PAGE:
And that's my trusty Morely volume pedal I've had for fifteen years.
I played my 61' Strat for the first half of the set. Partly because it fit the vibe and the historical connection of the festival and Dylan and all that stuff ...
... and partly because I wouldn't dare play Purple Haze with my Les Paul when I had an option. Not for this crowd.
No, that'd be just wrong.
So I switch to the Gibson mid-way through the set and I notice a shift of attention from one of the photographers.
A husky guy with a backwards baseball cap and a professional looking camera plunks himself at the front of the edge of the stage where I'm on and starts clicking away.
He must have taken twenty shots of me from various angles. I gave a few glances towards the lens (which I am subsequently regretting), and dug in good and heavy on the Les Paul. He took a few more pictures and then moved on. I think he felt that it was getting close to the end of the set.
This was the point when Dora and Stan were dancing during "Walk on the Wild Side," and there must have been twenty photographers all huddled in the same ten foot arc, all snapping away.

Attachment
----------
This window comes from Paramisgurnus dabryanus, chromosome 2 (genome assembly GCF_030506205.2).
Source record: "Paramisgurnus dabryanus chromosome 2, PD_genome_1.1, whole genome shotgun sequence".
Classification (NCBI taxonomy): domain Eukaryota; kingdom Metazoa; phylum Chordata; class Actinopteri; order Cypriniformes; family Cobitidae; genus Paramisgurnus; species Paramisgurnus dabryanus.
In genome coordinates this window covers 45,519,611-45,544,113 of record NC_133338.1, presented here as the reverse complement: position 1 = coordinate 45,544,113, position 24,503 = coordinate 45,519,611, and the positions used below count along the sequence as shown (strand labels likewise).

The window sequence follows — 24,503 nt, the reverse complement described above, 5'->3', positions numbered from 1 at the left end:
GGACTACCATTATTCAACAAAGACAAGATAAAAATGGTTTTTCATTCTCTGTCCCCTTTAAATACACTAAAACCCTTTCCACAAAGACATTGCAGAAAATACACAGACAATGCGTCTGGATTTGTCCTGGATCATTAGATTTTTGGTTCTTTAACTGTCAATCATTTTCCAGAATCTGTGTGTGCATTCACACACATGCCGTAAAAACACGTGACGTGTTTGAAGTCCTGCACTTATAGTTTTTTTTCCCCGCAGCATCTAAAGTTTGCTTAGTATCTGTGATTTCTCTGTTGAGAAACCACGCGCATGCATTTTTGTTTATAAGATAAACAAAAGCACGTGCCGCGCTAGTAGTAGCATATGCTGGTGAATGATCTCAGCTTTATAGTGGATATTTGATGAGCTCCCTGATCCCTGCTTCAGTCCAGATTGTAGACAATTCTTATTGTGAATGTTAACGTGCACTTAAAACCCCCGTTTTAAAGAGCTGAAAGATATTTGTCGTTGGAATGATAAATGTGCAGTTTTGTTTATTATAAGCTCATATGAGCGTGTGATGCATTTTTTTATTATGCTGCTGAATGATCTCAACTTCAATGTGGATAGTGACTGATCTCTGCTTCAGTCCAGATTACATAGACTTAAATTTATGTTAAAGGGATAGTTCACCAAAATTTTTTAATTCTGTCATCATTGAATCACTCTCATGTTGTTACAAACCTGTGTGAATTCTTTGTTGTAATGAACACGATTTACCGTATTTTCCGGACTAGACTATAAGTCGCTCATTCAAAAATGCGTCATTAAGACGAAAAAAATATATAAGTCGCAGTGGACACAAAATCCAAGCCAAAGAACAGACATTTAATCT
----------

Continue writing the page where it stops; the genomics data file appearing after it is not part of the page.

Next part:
It was freaky.
It was pretty funny to witness.
It's not the first time it's happened, and I get a funny feeling it won't be the last.
The song ended and the crowd erupted. I mean ferocious cheers. It was the first act of the day--a very long day for most--and everyone still had a ton of energy.
These are the times I'm glad I have my camera on stage, regardless of whether it looks a tad bit inappropriate.
I have people to entertain, too.
I could have probably cropped out the Sani-Can's, but I think it would be short changing the whole atmosphere. Those are "artist" crappers: full length mirrors, sinks, and they flush, too.